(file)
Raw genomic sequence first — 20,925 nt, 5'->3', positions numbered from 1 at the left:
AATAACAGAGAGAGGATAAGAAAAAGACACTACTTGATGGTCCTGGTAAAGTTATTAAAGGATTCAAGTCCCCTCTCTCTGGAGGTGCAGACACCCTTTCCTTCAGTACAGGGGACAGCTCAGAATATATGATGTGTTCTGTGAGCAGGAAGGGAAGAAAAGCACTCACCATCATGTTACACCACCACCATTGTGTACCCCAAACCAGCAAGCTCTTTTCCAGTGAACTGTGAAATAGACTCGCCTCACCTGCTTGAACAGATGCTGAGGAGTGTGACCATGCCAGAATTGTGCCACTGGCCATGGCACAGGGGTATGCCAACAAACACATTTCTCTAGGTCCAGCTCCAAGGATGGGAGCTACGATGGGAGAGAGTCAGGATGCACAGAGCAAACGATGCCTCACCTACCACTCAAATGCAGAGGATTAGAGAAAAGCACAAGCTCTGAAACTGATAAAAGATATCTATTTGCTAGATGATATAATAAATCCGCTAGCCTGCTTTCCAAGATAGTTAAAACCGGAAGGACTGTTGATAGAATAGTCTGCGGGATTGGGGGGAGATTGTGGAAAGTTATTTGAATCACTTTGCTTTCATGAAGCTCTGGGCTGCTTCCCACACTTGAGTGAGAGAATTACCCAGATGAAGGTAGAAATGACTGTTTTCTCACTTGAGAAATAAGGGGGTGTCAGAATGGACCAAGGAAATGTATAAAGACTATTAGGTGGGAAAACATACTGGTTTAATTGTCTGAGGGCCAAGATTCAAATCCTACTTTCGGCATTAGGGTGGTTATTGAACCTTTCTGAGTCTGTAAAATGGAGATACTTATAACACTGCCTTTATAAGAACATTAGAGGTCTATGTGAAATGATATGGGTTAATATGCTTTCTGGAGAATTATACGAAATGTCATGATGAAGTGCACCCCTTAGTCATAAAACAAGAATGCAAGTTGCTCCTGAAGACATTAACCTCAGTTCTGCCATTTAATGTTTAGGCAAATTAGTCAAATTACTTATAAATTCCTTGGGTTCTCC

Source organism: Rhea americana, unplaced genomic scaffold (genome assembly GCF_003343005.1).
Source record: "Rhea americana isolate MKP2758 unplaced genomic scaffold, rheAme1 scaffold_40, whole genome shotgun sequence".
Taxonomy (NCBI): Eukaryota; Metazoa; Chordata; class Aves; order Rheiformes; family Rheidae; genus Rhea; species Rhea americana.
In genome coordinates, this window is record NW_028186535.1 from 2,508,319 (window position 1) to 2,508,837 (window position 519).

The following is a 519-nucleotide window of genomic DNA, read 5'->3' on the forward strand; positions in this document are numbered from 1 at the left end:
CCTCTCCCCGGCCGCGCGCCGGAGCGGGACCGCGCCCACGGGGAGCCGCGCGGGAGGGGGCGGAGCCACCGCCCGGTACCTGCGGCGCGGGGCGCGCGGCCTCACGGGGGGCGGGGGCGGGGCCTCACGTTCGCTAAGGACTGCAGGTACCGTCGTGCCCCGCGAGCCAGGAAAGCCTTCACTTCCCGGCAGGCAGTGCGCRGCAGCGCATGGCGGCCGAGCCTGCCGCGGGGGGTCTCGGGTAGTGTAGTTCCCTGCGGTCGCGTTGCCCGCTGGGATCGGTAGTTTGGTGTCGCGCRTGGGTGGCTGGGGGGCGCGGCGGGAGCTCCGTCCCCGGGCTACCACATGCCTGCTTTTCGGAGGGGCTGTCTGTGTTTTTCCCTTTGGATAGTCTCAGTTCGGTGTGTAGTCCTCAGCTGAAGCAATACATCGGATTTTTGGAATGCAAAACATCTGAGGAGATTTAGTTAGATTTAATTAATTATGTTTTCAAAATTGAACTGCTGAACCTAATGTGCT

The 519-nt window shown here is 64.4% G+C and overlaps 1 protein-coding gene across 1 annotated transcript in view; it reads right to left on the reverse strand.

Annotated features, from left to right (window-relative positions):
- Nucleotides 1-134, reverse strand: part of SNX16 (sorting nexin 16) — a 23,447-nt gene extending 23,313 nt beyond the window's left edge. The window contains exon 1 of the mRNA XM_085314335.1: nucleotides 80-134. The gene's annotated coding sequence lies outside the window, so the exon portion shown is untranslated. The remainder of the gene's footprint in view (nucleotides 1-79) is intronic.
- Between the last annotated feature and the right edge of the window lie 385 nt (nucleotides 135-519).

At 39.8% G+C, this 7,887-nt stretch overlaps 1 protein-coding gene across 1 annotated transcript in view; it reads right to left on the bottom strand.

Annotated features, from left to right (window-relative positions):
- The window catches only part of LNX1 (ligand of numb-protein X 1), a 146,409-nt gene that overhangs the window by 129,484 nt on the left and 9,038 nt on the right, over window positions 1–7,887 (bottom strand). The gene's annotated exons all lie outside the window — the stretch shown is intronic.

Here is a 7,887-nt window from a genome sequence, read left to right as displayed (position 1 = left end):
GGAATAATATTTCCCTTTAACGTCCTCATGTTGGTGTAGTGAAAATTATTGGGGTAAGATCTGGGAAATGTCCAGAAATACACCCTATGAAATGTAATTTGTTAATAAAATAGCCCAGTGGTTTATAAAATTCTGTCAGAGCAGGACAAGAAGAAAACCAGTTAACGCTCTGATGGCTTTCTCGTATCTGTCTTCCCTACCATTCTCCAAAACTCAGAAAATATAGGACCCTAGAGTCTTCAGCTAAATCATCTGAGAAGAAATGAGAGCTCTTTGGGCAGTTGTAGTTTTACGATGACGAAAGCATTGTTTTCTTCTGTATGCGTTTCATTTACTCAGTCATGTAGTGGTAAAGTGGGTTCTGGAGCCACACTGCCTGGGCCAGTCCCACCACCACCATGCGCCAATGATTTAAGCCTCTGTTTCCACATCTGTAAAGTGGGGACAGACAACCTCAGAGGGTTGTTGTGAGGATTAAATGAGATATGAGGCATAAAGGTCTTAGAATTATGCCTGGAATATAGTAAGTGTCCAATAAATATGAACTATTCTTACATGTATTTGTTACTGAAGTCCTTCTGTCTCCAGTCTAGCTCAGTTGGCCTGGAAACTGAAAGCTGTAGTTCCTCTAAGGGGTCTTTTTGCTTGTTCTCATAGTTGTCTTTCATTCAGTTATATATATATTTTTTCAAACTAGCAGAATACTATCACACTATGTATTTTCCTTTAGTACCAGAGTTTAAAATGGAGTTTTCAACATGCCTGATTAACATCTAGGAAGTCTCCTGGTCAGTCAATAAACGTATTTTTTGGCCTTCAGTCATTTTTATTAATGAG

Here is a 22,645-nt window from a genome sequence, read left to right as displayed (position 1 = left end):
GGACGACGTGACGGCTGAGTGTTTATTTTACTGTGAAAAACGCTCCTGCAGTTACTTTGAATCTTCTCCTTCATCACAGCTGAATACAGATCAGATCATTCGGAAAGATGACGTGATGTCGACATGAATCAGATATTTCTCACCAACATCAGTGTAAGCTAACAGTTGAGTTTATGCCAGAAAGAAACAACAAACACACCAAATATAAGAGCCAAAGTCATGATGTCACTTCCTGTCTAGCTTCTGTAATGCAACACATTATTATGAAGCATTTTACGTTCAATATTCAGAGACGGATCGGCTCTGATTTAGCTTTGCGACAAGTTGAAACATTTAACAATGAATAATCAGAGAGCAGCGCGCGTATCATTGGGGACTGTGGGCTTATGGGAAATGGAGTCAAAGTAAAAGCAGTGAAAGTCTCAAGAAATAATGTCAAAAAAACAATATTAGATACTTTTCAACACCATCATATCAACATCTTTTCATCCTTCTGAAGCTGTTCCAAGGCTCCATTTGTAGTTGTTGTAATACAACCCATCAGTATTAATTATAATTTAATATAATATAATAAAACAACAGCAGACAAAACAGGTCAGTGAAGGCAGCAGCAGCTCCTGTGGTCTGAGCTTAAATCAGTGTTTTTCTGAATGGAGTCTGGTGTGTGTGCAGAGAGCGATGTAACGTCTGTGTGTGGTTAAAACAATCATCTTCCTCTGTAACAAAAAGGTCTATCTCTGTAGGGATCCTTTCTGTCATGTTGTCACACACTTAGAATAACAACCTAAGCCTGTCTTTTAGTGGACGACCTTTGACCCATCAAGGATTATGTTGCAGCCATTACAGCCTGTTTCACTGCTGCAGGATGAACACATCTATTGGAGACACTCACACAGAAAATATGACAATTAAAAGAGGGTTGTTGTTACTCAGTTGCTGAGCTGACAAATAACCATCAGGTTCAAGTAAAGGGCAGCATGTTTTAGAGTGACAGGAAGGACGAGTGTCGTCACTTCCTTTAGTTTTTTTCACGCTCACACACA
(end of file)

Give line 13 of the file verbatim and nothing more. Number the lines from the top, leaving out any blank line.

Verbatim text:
At 39.8% G+C, this 7,887-nt stretch overlaps 1 protein-coding gene across 1 annotated transcript in view; it reads right to left on the bottom strand.